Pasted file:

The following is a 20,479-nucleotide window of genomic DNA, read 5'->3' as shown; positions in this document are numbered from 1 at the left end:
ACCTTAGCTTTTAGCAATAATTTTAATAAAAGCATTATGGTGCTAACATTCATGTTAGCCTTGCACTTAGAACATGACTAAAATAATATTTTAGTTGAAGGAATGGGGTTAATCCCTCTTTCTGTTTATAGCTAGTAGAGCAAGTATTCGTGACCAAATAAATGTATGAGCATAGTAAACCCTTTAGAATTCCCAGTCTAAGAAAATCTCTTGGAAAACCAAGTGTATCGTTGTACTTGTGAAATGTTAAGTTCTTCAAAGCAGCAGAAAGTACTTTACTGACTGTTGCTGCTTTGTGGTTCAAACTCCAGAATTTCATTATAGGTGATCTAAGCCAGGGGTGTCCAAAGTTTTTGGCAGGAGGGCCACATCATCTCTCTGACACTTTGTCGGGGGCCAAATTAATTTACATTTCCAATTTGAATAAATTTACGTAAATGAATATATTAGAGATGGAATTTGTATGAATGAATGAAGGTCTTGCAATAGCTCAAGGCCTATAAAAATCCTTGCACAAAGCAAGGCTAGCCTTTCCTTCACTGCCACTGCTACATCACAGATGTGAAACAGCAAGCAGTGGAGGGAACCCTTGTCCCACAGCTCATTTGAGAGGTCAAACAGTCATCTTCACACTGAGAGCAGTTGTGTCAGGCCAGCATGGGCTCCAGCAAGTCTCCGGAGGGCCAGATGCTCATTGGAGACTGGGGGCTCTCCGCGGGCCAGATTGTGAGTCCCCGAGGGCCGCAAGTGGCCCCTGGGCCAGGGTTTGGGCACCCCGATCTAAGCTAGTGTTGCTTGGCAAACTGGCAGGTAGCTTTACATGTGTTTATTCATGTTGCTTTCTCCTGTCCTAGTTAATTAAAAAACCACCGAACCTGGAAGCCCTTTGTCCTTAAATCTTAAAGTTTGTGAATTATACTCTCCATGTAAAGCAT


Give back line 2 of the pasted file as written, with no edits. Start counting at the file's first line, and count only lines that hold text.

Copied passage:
ACCTTAGCTTTTAGCAATAATTTTAATAAAAGCATTATGGTGCTAACATTCATGTTAGCCTTGCACTTAGAACATGACTAAAATAATATTTTAGTTGAAGGAATGGGGTTAATCCCTCTTTCTGTTTATAGCTAGTAGAGCAAGTATTCGTGACCAAATAAATGTATGAGCATAGTAAACCCTTTAGAATTCCCAGTCTAAGAAAATCTCTTGGAAAACCAAGTGTATCGTTGTACTTGTGAAATGTTAAGTTCTTCAAAGCAGCAGAAAGTACTTTACTGACTGTTGCTGCTTTGTGGTTCAAACTCCAGAATTTCATTATAGGTGATCTAAGCCAGGGGTGTCCAAAGTTTTTGGCAGGAGGGCCACATCATCTCTCTGACACTTTGTCGGGGGCCAAATTAATTTACATTTCCAATTTGAATAAATTTACGTAAATGAATATATTAGAGATGGAATTTGTATGAATGAATGAAGGTCTTGCAATAGCTCAAGGCCTATAAAAATCCTTGCACAAAGCAAGGCTAGCCTTTCCTTCACTGCCACTGCTACATCACAGATGTGAAACAGCAAGCAGTGGAGGGAACCCTTGTCCCACAGCTCATTTGAGAGGTCAAACAGTCATCTTCACACTGAGAGCAGTTGTGTCAGGCCAGCATGGGCTCCAGCAAGTCTCCGGAGGGCCAGATGCTCATTGGAGACTGGGGGCTCTCCGCGGGCCAGATTGTGAGTCCCCGAGGGCCGCAAGTGGCCCCTGGGCCAGGGTTTGGGCACCCCGATCTAAGCTAGTGTTGCTTGGCAAACTGGCAGGTAGCTTTACATGTGTTTATTCATGTTGCTTTCTCCTGTCCTAGTTAATTAAAAAACCACCGAACCTGGAAGCCCTTTGTCCTTAAATCTTAAAGTTTGTGAATTATACTCTCCATGTAAAGCAT